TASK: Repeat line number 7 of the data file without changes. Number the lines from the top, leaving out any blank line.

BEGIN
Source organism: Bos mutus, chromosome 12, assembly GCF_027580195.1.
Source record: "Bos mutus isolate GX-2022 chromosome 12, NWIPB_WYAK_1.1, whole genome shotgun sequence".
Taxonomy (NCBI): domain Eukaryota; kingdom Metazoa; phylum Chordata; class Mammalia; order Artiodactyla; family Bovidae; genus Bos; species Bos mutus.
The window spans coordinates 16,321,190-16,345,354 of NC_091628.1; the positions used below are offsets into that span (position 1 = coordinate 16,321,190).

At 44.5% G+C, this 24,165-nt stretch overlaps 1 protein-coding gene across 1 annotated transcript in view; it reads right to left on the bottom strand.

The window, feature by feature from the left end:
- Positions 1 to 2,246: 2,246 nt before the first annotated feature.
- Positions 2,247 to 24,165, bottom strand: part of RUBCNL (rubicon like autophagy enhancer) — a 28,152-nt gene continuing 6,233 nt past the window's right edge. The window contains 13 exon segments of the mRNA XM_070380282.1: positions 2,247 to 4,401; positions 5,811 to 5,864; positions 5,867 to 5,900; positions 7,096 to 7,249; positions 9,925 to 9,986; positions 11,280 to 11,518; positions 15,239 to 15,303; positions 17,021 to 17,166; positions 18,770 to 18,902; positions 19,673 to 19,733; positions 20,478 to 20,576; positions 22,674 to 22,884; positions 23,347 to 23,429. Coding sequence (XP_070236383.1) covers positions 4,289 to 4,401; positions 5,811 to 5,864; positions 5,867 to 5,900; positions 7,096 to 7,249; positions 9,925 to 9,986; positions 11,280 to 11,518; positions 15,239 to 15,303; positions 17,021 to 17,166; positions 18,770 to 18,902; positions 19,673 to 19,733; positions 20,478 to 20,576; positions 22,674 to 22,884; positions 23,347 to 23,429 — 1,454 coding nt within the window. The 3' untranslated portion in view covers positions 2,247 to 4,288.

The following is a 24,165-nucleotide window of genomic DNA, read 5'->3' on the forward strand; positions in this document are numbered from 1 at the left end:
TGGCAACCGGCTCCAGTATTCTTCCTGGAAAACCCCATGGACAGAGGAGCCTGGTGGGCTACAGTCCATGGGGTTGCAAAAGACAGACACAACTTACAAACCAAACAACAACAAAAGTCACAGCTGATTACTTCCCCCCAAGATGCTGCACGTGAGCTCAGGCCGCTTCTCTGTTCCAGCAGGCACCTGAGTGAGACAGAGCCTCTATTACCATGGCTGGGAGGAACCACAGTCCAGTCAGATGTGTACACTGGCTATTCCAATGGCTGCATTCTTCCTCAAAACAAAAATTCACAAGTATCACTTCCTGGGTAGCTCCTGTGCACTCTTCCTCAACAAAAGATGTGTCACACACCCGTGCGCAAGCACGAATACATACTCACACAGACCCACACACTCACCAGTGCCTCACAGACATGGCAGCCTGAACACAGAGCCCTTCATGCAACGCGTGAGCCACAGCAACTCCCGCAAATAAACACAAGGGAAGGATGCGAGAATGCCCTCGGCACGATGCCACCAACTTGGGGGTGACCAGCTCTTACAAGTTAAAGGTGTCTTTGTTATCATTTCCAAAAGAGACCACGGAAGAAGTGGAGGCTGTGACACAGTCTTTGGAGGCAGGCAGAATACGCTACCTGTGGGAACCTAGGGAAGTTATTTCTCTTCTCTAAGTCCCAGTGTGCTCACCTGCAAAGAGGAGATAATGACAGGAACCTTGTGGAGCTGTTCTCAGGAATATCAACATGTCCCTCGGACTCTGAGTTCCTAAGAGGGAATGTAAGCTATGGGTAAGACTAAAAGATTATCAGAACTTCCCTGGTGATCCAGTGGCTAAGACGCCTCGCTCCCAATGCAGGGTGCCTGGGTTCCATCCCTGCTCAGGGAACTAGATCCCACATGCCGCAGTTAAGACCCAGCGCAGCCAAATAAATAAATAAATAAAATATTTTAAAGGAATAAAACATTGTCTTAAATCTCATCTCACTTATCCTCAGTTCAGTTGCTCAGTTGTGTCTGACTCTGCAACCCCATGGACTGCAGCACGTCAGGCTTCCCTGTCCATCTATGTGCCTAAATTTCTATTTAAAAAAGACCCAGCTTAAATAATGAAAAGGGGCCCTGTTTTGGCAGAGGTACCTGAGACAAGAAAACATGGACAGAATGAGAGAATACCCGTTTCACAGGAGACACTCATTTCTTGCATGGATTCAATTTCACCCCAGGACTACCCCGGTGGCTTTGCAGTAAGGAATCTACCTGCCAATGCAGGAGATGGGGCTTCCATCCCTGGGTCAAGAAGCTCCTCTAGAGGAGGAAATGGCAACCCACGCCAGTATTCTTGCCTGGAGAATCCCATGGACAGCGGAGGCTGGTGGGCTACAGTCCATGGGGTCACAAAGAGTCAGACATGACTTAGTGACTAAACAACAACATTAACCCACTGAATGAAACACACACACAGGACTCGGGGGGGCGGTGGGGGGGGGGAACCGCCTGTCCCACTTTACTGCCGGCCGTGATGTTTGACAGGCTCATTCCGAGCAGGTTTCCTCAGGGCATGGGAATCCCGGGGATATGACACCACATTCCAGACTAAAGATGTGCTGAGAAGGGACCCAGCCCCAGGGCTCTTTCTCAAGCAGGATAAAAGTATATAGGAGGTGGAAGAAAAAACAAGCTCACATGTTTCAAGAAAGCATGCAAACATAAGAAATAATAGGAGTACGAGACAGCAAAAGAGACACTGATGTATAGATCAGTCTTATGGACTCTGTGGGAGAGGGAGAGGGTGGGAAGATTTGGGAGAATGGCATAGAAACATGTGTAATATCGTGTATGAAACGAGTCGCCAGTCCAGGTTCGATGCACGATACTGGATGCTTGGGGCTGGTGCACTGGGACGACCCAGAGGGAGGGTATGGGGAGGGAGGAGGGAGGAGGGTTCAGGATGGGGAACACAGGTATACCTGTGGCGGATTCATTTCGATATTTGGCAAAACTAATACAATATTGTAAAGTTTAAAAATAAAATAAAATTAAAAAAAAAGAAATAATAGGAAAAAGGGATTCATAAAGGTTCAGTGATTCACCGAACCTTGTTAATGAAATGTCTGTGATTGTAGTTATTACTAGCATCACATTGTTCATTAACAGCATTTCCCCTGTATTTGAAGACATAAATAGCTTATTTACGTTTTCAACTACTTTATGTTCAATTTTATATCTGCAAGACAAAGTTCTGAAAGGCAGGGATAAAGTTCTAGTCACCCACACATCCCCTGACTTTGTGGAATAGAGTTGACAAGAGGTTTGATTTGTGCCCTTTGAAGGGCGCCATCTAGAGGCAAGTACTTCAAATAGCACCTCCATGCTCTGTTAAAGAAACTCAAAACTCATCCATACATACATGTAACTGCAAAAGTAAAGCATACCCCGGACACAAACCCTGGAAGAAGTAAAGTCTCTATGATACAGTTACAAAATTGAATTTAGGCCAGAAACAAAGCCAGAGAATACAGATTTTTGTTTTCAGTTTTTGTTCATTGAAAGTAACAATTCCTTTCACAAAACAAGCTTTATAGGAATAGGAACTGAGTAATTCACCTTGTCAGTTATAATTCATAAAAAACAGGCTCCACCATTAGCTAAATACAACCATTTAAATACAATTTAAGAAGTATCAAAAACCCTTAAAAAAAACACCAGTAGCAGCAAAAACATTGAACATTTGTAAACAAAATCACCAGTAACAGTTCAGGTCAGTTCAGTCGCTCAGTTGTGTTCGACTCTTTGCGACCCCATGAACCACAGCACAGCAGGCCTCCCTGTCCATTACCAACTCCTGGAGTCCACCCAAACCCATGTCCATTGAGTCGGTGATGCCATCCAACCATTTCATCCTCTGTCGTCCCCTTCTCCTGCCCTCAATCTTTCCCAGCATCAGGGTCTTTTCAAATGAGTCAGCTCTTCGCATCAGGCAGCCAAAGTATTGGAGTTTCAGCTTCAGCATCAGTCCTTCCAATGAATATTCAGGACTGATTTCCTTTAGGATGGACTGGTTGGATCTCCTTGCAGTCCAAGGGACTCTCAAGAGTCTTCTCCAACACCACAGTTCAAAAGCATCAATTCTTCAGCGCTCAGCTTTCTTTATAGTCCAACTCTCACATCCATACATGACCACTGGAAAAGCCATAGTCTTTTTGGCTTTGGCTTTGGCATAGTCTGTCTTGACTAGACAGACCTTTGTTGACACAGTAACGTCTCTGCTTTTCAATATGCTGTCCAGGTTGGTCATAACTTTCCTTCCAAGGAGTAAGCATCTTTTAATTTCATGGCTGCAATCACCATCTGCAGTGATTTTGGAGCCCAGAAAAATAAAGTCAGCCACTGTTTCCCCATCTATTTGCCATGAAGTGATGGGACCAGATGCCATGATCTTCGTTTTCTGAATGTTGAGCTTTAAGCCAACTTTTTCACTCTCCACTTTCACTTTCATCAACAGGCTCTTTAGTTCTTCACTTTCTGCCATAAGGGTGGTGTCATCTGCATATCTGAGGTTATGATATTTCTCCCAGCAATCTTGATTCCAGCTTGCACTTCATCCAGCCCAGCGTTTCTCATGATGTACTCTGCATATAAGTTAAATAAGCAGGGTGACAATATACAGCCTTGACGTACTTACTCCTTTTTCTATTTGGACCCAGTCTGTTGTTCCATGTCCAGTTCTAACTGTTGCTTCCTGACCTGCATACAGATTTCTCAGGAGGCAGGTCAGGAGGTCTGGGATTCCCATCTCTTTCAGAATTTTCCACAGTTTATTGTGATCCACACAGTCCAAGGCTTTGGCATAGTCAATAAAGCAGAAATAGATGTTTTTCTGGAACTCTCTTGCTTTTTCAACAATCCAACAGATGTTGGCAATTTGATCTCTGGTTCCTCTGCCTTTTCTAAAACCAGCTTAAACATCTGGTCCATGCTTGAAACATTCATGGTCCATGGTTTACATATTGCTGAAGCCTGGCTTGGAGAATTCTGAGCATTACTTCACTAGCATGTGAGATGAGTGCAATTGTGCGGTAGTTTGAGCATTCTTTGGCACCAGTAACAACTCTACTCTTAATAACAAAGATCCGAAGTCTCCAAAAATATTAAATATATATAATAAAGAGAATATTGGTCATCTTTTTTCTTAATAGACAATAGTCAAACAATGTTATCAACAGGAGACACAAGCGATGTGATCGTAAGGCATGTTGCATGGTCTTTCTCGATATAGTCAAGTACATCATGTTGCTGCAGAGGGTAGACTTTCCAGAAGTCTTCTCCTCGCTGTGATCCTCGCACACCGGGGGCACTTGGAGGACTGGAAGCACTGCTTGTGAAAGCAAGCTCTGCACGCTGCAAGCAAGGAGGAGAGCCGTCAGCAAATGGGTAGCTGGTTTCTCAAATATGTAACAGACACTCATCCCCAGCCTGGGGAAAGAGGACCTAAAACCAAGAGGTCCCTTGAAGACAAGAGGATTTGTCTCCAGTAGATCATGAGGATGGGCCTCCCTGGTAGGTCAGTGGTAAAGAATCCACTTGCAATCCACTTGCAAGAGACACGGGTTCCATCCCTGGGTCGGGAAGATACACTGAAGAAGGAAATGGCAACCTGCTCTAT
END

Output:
- Positions 1 to 2,246: 2,246 nt before the first annotated feature.